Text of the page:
Energy Tomorrow Blog
Posted June 5, 2014
A new study details the way America’s unconventional energy revolution – oil and natural gas safely developed from shale and other tight-rock formations with advanced hydraulic fracturing and horizontal drilling – is benefiting Americans where they live.
The new analysis by IHS shows that electricity and natural gas cost savings from shale energy is, in turn, saving billions of dollars for the nation’s school districts and state and local governments.
Posted May 20, 2014
The video below details industry’s hydraulic fracturing experience in Colorado, a state whose oil and natural gas potential is being realized thanks to advanced fracking and horizontal drilling built on a rich history of safe and responsible drilling.
As the speakers point out, the Denver-Julesburg (or D-J) Basin has been operating commercially for nearly 150 years. Modern hydraulic fracturing has grown from the days of trying various types of fracking fluids and recycled aircraft engines to carefully formulated mixtures designed to produce tiny fractures in deep rock layers that hold oil and natural gas.
Posted May 15, 2014
Another benefit of America’s energy renaissance is seen in the competitive edge North American refiners are gaining because of lower feedstock costs, resulting from surging domestic crude oil and natural gas production.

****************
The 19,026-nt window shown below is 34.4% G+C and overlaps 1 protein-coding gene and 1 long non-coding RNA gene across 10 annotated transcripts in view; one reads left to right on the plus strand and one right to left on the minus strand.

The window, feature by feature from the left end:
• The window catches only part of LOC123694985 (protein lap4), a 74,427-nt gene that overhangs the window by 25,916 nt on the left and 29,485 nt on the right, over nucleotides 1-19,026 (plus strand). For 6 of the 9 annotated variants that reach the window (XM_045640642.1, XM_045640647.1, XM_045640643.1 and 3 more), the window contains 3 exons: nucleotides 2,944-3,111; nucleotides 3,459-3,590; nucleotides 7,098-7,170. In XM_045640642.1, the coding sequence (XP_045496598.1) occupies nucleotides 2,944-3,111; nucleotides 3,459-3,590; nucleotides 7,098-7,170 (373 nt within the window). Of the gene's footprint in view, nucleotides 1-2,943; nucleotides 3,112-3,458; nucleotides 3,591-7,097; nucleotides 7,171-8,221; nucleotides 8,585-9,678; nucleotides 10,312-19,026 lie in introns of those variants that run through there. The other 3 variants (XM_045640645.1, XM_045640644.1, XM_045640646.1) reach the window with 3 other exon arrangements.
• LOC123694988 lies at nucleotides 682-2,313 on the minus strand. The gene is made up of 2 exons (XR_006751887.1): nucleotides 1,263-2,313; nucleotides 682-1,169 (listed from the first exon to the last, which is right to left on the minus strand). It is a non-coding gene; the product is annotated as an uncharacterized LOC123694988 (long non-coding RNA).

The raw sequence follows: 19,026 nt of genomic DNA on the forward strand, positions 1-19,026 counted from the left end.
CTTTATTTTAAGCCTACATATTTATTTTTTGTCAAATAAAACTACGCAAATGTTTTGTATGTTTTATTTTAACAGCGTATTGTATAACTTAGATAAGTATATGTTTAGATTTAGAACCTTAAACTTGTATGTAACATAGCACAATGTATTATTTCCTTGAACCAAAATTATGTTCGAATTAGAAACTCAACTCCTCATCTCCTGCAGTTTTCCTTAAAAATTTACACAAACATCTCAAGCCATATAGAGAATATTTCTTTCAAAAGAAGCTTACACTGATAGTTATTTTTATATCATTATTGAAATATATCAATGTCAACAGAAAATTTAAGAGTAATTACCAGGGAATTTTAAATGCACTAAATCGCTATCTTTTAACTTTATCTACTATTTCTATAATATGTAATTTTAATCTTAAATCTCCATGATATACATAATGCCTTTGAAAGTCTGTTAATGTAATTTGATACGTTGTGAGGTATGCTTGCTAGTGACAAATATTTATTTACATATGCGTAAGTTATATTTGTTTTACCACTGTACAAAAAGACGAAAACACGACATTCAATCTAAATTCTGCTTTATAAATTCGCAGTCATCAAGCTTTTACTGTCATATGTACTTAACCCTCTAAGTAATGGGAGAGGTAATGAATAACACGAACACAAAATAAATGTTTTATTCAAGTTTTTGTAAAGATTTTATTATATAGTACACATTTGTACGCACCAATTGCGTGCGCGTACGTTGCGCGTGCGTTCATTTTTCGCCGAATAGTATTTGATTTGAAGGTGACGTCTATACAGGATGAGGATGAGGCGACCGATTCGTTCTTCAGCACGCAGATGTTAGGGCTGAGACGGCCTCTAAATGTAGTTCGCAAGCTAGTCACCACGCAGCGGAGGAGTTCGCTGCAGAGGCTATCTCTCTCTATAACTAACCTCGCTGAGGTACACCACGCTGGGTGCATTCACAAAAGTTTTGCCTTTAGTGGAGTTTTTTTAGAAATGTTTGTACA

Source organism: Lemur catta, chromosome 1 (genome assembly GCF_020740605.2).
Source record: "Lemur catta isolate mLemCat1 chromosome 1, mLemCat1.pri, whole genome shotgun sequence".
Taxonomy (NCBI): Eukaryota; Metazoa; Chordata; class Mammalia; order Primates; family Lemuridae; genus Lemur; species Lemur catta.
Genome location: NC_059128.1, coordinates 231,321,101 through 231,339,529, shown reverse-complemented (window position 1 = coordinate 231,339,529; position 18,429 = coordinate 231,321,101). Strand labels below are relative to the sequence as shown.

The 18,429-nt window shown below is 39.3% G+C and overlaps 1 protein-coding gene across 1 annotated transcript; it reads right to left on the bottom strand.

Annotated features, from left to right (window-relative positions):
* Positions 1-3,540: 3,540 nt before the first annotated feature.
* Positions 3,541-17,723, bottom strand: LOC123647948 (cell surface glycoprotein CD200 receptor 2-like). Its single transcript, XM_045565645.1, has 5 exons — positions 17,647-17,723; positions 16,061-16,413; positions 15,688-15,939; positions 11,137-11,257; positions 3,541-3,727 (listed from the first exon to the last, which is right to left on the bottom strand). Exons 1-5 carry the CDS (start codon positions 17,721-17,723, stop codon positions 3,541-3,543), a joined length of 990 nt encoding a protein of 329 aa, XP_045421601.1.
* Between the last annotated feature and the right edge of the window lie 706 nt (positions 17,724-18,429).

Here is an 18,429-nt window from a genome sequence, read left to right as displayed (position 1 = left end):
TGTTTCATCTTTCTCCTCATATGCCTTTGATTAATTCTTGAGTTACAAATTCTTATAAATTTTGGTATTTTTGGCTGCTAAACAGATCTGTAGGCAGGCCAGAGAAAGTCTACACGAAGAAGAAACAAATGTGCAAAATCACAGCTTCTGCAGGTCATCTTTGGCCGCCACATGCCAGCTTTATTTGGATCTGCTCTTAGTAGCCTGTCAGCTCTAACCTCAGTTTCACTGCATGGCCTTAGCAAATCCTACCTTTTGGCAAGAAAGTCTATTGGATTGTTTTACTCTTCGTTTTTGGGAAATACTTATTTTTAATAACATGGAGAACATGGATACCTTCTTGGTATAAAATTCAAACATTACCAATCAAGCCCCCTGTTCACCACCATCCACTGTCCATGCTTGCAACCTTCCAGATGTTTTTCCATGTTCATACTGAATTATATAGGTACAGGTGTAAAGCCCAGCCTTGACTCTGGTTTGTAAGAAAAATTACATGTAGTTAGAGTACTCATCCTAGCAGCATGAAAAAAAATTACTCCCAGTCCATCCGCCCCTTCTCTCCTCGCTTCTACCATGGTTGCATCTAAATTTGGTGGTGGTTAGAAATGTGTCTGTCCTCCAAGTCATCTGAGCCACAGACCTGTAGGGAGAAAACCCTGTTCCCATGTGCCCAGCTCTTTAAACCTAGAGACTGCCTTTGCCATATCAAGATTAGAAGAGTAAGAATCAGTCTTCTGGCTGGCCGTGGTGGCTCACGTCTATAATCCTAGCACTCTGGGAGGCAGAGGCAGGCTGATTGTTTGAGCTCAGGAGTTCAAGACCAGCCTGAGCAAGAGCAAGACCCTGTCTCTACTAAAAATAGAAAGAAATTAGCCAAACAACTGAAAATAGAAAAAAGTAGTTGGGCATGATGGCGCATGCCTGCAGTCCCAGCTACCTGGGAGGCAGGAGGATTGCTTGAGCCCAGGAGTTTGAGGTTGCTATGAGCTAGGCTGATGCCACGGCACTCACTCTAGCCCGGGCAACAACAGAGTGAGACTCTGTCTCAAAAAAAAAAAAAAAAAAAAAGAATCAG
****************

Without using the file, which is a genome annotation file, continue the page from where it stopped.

The latest “This Week in Petroleum” report by the U.S. Energy Information Administration (EIA) says that U.S. and Canadian refiners are in a stronger position relative to European counterparts because of lower costs for domestic crude oil and natural gas, from which they make a variety of value-added finished products.
Posted May 15, 2014
CNBC (Spencer Abraham/Bill Richardson): Once again the world is looking for America's leadership in unsettled times. Our diplomats have limited options to combat Russia's annexation of Crimea, but they can take greater advantage of a new tool in their toolbox that no administration has had for generations — U.S. energy abundance. American energy exports will not only create economic opportunities here at home but will provide strategic geopolitical advantages abroad.
The crisis involving Ukraine and Russia highlights the need for American energy leadership. Russia remains the world's largest exporter of natural gas, supplying 30 percent of Europe's imports. Countries on Russia's periphery, many nearly completely dependent on Russian supply, pay exorbitant oil linked prices. Many are NATO allies.
Posted May 14, 2014
A couple of charts from energy/economics blogger Mark J. Perry really show the fundamental rewriting of the United States’ energy narrative – as a result of surging domestic oil and natural gas production. Both charts, developed from data in the U.S. Energy Information Administration’s (EIA) annual energy outlook, indicate that the U.S. is rapidly moving toward energy self-sufficiency – the point at which domestic output lowers net imports to zero.
Posted May 2, 2014